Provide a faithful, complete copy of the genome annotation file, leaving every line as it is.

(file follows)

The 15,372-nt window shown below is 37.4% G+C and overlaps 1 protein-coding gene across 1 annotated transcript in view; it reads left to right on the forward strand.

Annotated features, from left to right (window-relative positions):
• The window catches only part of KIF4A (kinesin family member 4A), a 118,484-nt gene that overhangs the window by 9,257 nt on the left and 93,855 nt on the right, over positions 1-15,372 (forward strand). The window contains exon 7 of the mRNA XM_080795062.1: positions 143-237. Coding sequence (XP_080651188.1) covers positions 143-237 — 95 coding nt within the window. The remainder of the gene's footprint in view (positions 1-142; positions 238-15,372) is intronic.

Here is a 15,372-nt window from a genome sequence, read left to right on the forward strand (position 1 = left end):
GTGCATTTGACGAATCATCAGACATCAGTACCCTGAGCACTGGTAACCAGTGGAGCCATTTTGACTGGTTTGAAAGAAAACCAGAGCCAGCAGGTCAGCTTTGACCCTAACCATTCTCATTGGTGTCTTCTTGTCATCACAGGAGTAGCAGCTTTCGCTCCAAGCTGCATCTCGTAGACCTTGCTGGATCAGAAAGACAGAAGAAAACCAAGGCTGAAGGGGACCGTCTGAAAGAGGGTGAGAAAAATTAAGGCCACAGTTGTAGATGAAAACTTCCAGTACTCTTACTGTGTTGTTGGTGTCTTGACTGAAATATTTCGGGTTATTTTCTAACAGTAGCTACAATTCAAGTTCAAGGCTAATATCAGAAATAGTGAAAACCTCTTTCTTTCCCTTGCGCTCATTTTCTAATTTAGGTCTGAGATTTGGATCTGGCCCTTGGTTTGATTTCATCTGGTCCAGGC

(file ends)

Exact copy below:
The 15,372-nt window shown below is 37.4% G+C and overlaps 1 protein-coding gene across 1 annotated transcript in view; it reads left to right on the forward strand.

Annotated features, from left to right (window-relative positions):
• The window catches only part of KIF4A (kinesin family member 4A), a 118,484-nt gene that overhangs the window by 9,257 nt on the left and 93,855 nt on the right, over positions 1-15,372 (forward strand). The window contains exon 7 of the mRNA XM_080795062.1: positions 143-237. Coding sequence (XP_080651188.1) covers positions 143-237 — 95 coding nt within the window. The remainder of the gene's footprint in view (positions 1-142; positions 238-15,372) is intronic.

Here is a 15,372-nt window from a genome sequence, read left to right on the forward strand (position 1 = left end):
GTGCATTTGACGAATCATCAGACATCAGTACCCTGAGCACTGGTAACCAGTGGAGCCATTTTGACTGGTTTGAAAGAAAACCAGAGCCAGCAGGTCAGCTTTGACCCTAACCATTCTCATTGGTGTCTTCTTGTCATCACAGGAGTAGCAGCTTTCGCTCCAAGCTGCATCTCGTAGACCTTGCTGGATCAGAAAGACAGAAGAAAACCAAGGCTGAAGGGGACCGTCTGAAAGAGGGTGAGAAAAATTAAGGCCACAGTTGTAGATGAAAACTTCCAGTACTCTTACTGTGTTGTTGGTGTCTTGACTGAAATATTTCGGGTTATTTTCTAACAGTAGCTACAATTCAAGTTCAAGGCTAATATCAGAAATAGTGAAAACCTCTTTCTTTCCCTTGCGCTCATTTTCTAATTTAGGTCTGAGATTTGGATCTGGCCCTTGGTTTGATTTCATCTGGTCCAGGC